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Though unpaid, top players worth millions to University

By Zach Helfand, Daily Sports Editor
Published December 7, 2013

For comparison, that’s more than 10 times the $26,345 it averages in academic spending for all students.

But James Duderstadt, University president from 1988 to 1996, says that figure is inflated by factors other than direct spending on athletes.

“The fallacy on that is that, in fact, the ($273,863) that is spent on each student is primarily spent on coaches and staff salaries,” Duderstadt said. In 2011, Michigan spent $8.76 million on salaries for coaches, support staff and administration.

The athletes, he said, are “the people that are generating the wealth, but the wealth is going to athletic directors, coaches, conference commissioners. None of it, I would add, really goes to the universities.”

IN EXPOSURE VALUE, MORE VALUES

The study’s $5.5-million annual figure includes direct revenue sources such as television revenues and ticket sales. But it ignores indirect sources like jersey sales and media exposure.

Jersey sales receive the bulk of the attention, but for universities, they account for a tiny fraction of total revenues. Even with Manziel, the most attention grabbing in the country, Texas A&M earned just $59,690 on all jersey sales for the fiscal year ending June 30, 2013, according to ESPN. Jersey sales account for 1.1 percent of licensing revenue, according to the Collegiate Licensing Company.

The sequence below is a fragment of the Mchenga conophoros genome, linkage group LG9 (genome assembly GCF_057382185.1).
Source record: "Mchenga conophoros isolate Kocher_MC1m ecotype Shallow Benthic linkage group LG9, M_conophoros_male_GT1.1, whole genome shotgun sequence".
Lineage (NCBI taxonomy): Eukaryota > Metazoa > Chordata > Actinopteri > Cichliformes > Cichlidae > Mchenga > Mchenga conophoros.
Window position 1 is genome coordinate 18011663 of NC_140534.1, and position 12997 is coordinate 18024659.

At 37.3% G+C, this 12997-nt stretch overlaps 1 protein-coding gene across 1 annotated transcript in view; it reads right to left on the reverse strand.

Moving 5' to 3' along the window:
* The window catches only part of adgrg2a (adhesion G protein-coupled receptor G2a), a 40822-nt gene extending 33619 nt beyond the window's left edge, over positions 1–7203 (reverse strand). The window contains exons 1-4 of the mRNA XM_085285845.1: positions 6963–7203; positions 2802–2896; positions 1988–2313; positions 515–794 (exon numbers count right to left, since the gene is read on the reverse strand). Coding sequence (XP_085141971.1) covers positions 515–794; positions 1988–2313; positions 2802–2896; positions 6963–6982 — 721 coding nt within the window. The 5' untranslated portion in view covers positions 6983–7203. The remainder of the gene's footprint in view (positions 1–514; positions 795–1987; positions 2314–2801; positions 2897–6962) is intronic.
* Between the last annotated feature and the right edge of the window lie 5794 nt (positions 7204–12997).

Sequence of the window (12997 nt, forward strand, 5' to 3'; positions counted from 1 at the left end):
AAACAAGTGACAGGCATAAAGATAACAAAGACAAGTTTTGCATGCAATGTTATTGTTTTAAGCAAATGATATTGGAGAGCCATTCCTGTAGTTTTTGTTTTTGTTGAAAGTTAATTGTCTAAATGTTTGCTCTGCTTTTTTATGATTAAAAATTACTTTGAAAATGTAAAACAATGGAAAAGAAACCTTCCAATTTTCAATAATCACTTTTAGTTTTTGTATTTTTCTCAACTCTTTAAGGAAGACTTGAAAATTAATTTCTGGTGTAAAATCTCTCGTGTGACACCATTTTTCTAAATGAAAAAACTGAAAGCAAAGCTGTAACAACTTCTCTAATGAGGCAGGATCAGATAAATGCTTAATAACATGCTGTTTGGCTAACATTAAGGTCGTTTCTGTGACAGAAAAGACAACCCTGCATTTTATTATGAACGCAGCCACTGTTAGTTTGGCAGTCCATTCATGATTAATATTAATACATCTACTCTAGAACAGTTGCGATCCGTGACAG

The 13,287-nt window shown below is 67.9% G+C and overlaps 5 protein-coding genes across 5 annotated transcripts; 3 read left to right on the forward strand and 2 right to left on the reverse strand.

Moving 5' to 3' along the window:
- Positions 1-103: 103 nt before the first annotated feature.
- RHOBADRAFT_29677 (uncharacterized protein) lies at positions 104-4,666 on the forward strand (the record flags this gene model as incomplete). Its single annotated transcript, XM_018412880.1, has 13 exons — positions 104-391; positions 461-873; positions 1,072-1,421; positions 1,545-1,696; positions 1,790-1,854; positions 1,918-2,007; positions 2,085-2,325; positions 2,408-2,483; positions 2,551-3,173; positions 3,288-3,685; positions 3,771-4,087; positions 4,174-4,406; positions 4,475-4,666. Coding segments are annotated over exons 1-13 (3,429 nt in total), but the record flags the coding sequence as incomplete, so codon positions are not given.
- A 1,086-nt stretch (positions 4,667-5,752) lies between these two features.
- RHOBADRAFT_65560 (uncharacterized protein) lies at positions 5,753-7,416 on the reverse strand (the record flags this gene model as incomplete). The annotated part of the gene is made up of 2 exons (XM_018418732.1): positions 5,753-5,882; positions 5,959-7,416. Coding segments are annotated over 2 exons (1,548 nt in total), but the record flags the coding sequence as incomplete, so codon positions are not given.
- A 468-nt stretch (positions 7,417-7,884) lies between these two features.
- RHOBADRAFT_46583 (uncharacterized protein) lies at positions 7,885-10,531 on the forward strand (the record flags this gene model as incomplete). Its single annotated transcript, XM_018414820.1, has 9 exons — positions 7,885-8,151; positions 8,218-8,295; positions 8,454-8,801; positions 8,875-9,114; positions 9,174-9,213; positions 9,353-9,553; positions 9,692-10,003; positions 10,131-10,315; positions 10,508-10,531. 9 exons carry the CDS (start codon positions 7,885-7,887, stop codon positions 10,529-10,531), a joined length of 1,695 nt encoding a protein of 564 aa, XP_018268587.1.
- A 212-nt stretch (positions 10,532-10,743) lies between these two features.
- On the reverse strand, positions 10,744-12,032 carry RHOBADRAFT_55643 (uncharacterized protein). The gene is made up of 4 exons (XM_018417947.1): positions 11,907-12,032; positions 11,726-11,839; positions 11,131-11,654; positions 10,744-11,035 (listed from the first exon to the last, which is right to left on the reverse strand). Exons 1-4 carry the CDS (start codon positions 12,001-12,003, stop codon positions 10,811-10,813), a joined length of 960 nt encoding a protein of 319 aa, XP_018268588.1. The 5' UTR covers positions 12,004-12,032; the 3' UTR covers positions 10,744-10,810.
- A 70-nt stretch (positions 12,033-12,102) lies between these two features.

Most teams, like Texas A&M, take 10 percent of the wholesale cost in royalties. Michigan takes 12 percent. Jersey sales are lucrative for the manufacturers and retailers, but not for the schools themselves.

The real money comes from the free advertising generated by players like Gardner. To estimate the value of Gardner’s exposure, the Daily commissioned analysis from the Ann Arbor-based Joyce Julius and Associates, a research firm that specializes in measuring and evaluating corporate sponsorships. The company looked at Gardner’s media exposure on television, print and online for August — a month with just one game — and September.

“We’re basically saying, ‘OK, how many people saw or hear the message or heard the article or story’ of whatever the topic was that we were monitoring,” said Eric Schwartz, president and executive director of research of Joyce Julius and Associates. “Say Devin was mentioned on SportsCenter, we would value that mention based on the number of folks that were watching that particular broadcast.”

In other words, the company determined how many people each piece of media reached, and evaluated how much money the University would otherwise have to spend to reach a similar-sized audience.

The results revealed an enterprise even more profitable than on-field revenues. In the two months analyzed, Gardner was mentioned or appeared in an article 7,565 times, reaching an audience of 702 million people. That was worth $15.6 million in free advertising in just two months, for a team that struggled early on.

Of the media exposure, a majority of the value – $11.7 million – came from Internet news sources. Another $2.4 million came from print media and $1.5 million from television news.

Most of the value came during the month of September — about $11 million compared to the $4.5 million in August.

Of course, NCAA rules prohibit any monetary compensation and puts restrictions on transfers and other forms of compensation. Economists, including Brown, describe the NCAA as a cartel operating in what they call a monopsony — one buyer for labor but many sellers.

“Because they restrict the pay, there’s exploitation,” Brown said. “Players are worth more than the compensation they receive. That’s the bottom line.”


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